Remember a few weeks ago when the Utah Jazz and San Antonio Spurs sat atop the Western Conference while the Nets and 76ers languished below .500? Yeah, turns out that was just some early-season randomness. With more than a month of basketball in the books, the NBA is finally beginning to normalize. The Warriors have climbed to .500. The Jazz are no longer the NBA’s best offense. Even the feel-good Sacramento Kings have lost three in a row.
This was largely predictable. Even if Victor Wembanyama wasn’t available, teams are rarely able to sustain abnormal performance for more than a few weeks. So from here on out, expect the race for Wembanyama to center around a few teams that will spend the next five months jockeying for position. We hope you like reading about the Pistons and Rockets, because everything they do from now until April likely will be defined by how it impacts their lottery odds.
Another game, another 30-burger
It’s becoming something of a routine for Wembanyama to go nuclear and lift his team into the win column, so in no surprise this past week, he did exactly that for Mets 92 in their game against SLUC Nancy Basket, going for 30 points, a season-high 15 rebounds, three assists and a pair of blocks in a 92-78 win. Mets 92 improved to 8-1 on the season and extended its winning streak to eight heading into December.
Wembanyama has been as good — and maybe better — than advertised for Mets 92 on the season. He now leads the league in scoring, rebounds and blocks and is impacting winning to boot, with his team sitting at first-place in the standings.
Mets 92 will be back in action on Dec. 2 with a showdown against Fos-sur-Mer and at Roanne on Dec. 6. These two games — in fact, all of Wembanyama’s games this season — will be streamed free on the NBA app.
Dec. 2 — Fos-sur-Mer, 2:30 p.m. ET
Dec. 6 — at Roanne, 2:00 p.m. ET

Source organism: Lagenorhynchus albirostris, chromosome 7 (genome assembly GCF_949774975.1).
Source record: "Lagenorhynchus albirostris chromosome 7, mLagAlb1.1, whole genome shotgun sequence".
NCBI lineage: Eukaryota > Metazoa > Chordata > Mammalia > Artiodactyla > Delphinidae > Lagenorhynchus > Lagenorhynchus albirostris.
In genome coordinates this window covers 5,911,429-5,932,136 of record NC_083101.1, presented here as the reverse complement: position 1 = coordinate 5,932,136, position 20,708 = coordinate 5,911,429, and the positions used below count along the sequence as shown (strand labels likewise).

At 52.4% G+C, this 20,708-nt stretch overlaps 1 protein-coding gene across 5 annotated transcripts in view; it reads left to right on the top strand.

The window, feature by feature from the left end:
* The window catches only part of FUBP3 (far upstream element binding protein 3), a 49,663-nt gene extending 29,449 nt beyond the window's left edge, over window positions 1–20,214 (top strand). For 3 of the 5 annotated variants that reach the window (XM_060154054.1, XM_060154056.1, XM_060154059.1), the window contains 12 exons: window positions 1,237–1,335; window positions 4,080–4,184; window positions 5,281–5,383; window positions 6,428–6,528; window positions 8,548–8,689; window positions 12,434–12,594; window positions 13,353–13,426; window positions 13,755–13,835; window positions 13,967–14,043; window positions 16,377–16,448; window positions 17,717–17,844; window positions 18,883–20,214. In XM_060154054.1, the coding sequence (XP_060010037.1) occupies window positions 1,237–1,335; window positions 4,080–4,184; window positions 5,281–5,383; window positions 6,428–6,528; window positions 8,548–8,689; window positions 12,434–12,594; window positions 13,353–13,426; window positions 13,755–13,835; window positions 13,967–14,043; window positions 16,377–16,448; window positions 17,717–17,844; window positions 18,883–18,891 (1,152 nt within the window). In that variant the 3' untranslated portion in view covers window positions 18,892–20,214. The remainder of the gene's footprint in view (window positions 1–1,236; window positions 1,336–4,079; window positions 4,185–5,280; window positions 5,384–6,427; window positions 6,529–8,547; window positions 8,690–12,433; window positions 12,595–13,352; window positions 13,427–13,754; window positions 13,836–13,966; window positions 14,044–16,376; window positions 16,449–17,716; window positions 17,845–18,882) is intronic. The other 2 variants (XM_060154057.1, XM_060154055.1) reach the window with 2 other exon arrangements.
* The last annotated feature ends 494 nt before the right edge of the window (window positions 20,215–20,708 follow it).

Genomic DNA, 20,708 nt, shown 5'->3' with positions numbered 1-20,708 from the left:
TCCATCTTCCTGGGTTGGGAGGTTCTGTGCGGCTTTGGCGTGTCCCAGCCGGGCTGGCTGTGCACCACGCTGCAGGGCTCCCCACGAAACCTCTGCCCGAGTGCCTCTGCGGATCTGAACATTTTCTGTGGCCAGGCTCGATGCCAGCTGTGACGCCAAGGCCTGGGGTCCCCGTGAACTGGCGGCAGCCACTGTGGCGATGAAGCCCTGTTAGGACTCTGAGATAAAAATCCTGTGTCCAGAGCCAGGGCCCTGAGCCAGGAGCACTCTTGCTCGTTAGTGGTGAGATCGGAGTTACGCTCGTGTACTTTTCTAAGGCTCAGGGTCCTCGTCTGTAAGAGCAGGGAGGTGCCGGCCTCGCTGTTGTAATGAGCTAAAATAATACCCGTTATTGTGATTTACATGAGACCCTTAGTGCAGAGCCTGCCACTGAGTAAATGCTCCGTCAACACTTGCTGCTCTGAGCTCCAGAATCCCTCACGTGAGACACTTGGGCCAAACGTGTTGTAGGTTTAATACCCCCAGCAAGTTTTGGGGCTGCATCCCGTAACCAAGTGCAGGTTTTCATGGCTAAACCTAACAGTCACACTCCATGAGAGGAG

Fos-sur-Mer has a host of recognizable names from the college circuit including former Clemson standout Gabe DeVoe and ex-TCU standout Garlon Green, the younger brother of longtime NBA veteran Gerald Green, who leads the team in scoring on the season. Roanne rosters its own star power led by former Ole Miss star Stefan Moody and former Kansas standout Silvio De Sousa.
Race to the bottom
Each week, we’ll rank the seven teams likeliest to earn the coveted No. 1 slot on lottery night. These rankings will take current record, recent performance, upcoming schedule and injuries into account to subjectively rank the NBA’s worst teams.
7. Oklahoma City Thunder: Earlier in the season, we covered OKC’s tendency to start fast and finish slowly. It’s too early to say that’s happening again this season, but the Thunder have now lost five of their past six and Shai Gilgeous-Alexander, an early-season MVP candidate, has quietly shot below 41 percent from the field and 23 percent from 3-point range in that span. Six games is not enough to draw any meaningful conclusions, but through nearly a quarter of the season, the Thunder rank 22nd in 3-point percentage and dead last in defensive rebounding rate. Those are the numbers of a lottery team, not a play-in team.
6. Los Angeles Lakers: The Lakers might’ve escaped the bottom seven with a win against the Pacers Monday night. But L.A. squandered a 17-point lead, and so here they are. They had won five of their previous six games, though three of those Ws were against the aforementioned Spurs and another was against the aforementioned Pistons. Still, Anthony Davis is playing like an MVP, Austin Reaves and Lonnie Walker are blossoming as high-end role players. And then… well… we’ll get to the Pacers game in a little bit. For now… Lakers gonna Laker.
5. Charlotte Hornets: It is genuinely amazing that the Lakers could have the single worst five-game shooting stretch in NBA history … and still not have the NBA’s worst offense by the end of November. That honor belongs to the Hornets, scoring a putrid 105.9 points per 100 possessions. Granted, the absence of LaMelo Ball is largely responsible for that dip. Charlotte has scored over 110 points per 100 possessions with him on the floor, but this is a team paying Terry Rozier and Gordon Hayward (who, you’ll be stunned to hear, is injured) over $200 million on their total contracts combined. Asking for something better than the worst offense in basketball feels reasonable.
4. Orlando Magic: The Magic have never played a boring game. They’ve lost 16 games, but 10 have been by single digits, and the blowouts have typically boiled down to one horrific quarter, such as Saturday’s 133-103 loss to Philadelphia, which was largely the result of a 31-13 second quarter. The Bol Bol train is leaving the station, as he’s averaged over 17 points per game over his past seven, and Paolo Banchero’s return to the lineup just gives them another scoring giant. If you insist on subjecting yourself to bad basketball, then do yourself a favor and watch the delightful Magic.
3. Detroit Pistons: Two weeks ago, we used this space to mock Killian Hayes’ offense. Well, in his past seven games, he’s shooting 43.5 percent from deep while averaging over seven assists per game. The Pistons are 2-5 in that stretch, and with Cade Cunningham injured, they can’t ask for much better, but progress is progress.